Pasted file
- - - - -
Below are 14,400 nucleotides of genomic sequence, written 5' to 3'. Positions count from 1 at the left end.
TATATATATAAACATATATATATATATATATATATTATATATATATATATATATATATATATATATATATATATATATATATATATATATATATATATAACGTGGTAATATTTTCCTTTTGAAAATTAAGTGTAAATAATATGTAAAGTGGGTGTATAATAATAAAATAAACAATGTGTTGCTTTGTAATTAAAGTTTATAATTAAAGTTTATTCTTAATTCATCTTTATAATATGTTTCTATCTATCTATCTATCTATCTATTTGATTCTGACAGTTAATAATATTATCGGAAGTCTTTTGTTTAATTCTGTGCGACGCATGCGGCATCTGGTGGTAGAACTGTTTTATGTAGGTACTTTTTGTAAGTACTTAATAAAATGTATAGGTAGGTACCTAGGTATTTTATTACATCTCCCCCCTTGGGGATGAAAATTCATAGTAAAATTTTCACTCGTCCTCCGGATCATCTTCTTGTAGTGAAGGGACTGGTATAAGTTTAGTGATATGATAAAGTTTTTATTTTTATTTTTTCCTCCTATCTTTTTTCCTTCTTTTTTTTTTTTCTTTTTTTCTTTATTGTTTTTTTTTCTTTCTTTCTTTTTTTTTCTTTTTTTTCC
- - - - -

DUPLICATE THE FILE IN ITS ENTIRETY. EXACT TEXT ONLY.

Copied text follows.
Below are 14,400 nucleotides of genomic sequence, written 5' to 3'. Positions count from 1 at the left end.
TATATATATAAACATATATATATATATATATATATTATATATATATATATATATATATATATATATATATATATATATATATATATATATATATATATAACGTGGTAATATTTTCCTTTTGAAAATTAAGTGTAAATAATATGTAAAGTGGGTGTATAATAATAAAATAAACAATGTGTTGCTTTGTAATTAAAGTTTATAATTAAAGTTTATTCTTAATTCATCTTTATAATATGTTTCTATCTATCTATCTATCTATCTATTTGATTCTGACAGTTAATAATATTATCGGAAGTCTTTTGTTTAATTCTGTGCGACGCATGCGGCATCTGGTGGTAGAACTGTTTTATGTAGGTACTTTTTGTAAGTACTTAATAAAATGTATAGGTAGGTACCTAGGTATTTTATTACATCTCCCCCCTTGGGGATGAAAATTCATAGTAAAATTTTCACTCGTCCTCCGGATCATCTTCTTGTAGTGAAGGGACTGGTATAAGTTTAGTGATATGATAAAGTTTTTATTTTTATTTTTTCCTCCTATCTTTTTTCCTTCTTTTTTTTTTTTCTTTTTTTCTTTATTGTTTTTTTTTCTTTCTTTCTTTTTTTTTCTTTTTTTTCC